How to Assign Blame. The Politics of the Shutdown.
The big question I keep hearing, from TV pundits to lunch companions to my favorite bar-mates, is “Who is going to get the blame for the government shutdown—Republicans or Democrats?”
With the shutdown about to go into its second week as I write this, I’m not sure I agree with the conventional wisdom that the GOP will get big blame, providing it all ends quickly. The polls show a narrow negative for the Republicans, which, should it all end soon, is unlikely to have major consequences when the real end game takes place election day, November 2014.
That’s when the potential for change in the Congress occurs. At present, House Republicans have 232 seats, the Dems have 200 with 3 vacant seats. The Dems need a very difficult net pickup of 18 seats to regain the House—that’s the wet dream of every liberal in America, providing the senate stays Democratic.
The upper house breakdown will be—assuming Cory Booker wins his New Jersey seat this month—53 Dems plus two independents who caucus with them and 45 Reps, who must win a net 6 seats to put Harry Reid out of a job. That’s tough but feasible—a similar moist reverie for conservatives. (In case of a 50-50 tie, the Democratic Vice President is the tiebreaker.)
To return to my hypothesis, there is a kind of Republican elation at having caused so much trouble with so little negative backlash at the moment. Of course no one knows how to end the shutdown without looking like a loser.
The issue is, not enough visible people have been hurt badly enough yet. Poor kids and women losing food stamps? Heck, they are either too young to vote or vote Democratic anyway. Furloughed government employees? Not yet enough to sting.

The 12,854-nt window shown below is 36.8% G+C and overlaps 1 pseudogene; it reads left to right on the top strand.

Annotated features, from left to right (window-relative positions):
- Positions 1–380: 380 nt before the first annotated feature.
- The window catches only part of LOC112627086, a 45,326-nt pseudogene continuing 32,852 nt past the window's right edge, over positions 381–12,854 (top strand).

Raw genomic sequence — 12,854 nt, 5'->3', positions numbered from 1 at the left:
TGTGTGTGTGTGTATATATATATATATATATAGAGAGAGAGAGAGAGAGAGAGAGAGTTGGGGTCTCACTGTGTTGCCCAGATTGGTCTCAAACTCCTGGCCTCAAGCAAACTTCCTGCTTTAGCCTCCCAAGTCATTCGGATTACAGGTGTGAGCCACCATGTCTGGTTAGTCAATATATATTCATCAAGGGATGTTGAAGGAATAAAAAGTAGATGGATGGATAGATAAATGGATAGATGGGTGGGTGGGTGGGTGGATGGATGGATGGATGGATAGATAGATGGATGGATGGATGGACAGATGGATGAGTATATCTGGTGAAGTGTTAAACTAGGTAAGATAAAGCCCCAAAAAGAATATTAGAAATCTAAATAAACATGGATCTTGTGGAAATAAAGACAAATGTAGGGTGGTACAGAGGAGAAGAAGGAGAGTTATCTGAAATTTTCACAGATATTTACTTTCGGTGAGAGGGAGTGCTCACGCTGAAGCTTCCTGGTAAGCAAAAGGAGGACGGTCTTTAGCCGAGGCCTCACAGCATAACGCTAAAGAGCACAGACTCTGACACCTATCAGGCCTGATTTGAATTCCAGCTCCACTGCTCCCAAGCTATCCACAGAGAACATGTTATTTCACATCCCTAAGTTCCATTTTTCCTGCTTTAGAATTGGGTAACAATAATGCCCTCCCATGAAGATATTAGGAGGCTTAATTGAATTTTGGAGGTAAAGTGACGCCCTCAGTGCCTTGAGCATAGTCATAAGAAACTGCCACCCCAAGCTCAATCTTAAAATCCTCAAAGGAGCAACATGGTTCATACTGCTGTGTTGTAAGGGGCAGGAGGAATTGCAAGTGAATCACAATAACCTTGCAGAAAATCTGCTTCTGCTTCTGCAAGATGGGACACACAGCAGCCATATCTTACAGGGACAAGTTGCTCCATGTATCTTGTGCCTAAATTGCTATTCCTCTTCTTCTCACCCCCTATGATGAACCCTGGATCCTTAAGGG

But as time goes on, more of the financially injured will come to the surface, even in conservative districts. More ordinary citizens will grow more disgusted—as during Newt Gingrich’s shutdown in the Clinton era.
Just as in 2008-9, the economic pain will grow and we’ll all know someone who lost a job or a home. Disgust will grow into rage and GOP numbers will drop precipitously.
Then consider the effect if the GOP takes us to the brink of economic collapse by refusing to raise the debt limit. It will take mere days for everyone to notice their IRAs and 401Ks and other holdings slide rapidly downhill. The party will have a very hard time blaming the Dems for that.
With that state of affairs the game changes. Barring some remarkable surprise, netting 18 house seats will appear more in range, considering there are some 52 seats (Democratic or Republican) considered to be somewhat in play. Senate losses might be limited to two or maybe three seats.
This is not a prediction, just an analysis of potential. Wise Republicans will recognize it, move to end the shutdown and raise the debt limit. The real question is, will congress’s wise men and women move quickly enough to vote against the wise-asses?
Don Rose is a regular columnist for the Chicago Daily Observer